All data entered in to the analyses were preprocessed such that any probes impacted by known SNPs between the two strains were removed to avoid spurious hybridization artifacts and the probeset was resummarized with the remaining probes (Walter et al., 2007). As a result of the SNP mask process, an impacted probeset could be entirely removed or have from 1 to 3 probes remaining. A simple probe index was created to easily identify those cases where a putative AEU event was based on only 1 probe and therefore could be considered a lower confidence expression estimate. In these cases the putative AEU event is particularly vulnerable to the effects of cryptic (unknown) SNPs. Consider Psmb6, which had a putative AEU event detected between the two strains. Upon examination, it was determined that the exon with maximal difference had a probe index of 1 (Figure 5). Sequencing confirmed the presence of a cryptic SNP that was impacting the remaining probe. In these cases, the model correctly detected an exon difference in expression intensity between the two strains but the cause is not exon usage differences but the underlying sequence differences impacting the array. The probe index provides an important annotation to aid in ranking and prioritizing candidates for validation.

FIGURE 5
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Figure 5. Assessment of putative AEUs for cryptic SNPs. The probe index is simply the number of probes remaining in the probeset after the application of the SNP mask. In this example, there was a known SNP in Exon 5 of Psmb6, which was found in three of the four probes within the probeset. The single remaining probe showed the maximal exon usage difference between strains which in turn led to a significant exon x strain interaction. Sequencing revealed an unknown SNP (cryptic) within the probe.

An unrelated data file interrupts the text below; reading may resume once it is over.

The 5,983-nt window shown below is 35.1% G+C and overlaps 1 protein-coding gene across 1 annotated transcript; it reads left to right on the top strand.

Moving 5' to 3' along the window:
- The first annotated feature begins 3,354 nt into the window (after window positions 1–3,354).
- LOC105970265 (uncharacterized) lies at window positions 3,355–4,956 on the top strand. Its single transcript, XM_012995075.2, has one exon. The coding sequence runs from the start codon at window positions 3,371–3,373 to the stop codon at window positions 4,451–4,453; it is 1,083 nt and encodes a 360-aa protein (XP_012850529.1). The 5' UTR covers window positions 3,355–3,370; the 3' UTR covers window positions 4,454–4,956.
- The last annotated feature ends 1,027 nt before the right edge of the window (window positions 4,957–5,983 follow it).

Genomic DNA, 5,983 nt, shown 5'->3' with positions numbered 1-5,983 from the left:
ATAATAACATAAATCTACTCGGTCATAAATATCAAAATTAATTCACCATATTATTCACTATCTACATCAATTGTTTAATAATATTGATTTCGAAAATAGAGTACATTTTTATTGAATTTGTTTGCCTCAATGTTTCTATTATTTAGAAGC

Validation of AEU in Use Case 1 Using Real-Time Quantitative PCR

Three candidates were selected from the probeset-level model results for quantitative PCR (qPCR) validation: Atp1a2, Kcnj9, and Adam33 (Figure 6; Figures A2 and A3 in Appendix). All three candidates showed differential exon expression between the B6 and D2 strains for probesets that showed potential exon expression differences in the interaction plot compared to other probesets in the transcript that did not. It should be noted that Kcnj9 (Figure 6) is an interesting case that did not show up as DE with the exon-level model, due to four probesets (4879943, 5079913, 4465532, and 4583369) that were not DE, but one that is (4485754). As discussed above, the actual expression difference can be washed out by aggregating at the exon level when the source material is heterogeneous. This reiterates the importance of specifying the model carefully.

FIGURE 6
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Figure 6. Exon array expression at probeset-level and confirmation by qPCR. Exon array probesets indicated in red are the largest exon delta for a transcript detected as significant by the algorithm for (q < 0.05) strain by probeset interaction in whole brain. TaqMan (Applied Biosystems, Foster City, CA, USA) qPCR probes spanning exons are indicated in blue. Those with p < 0.005 are indicated in red as differentially expressed. The vertical lines indicate exon boundaries and are not drawn to scale.

Use Case 2: Validation of AEU in Humans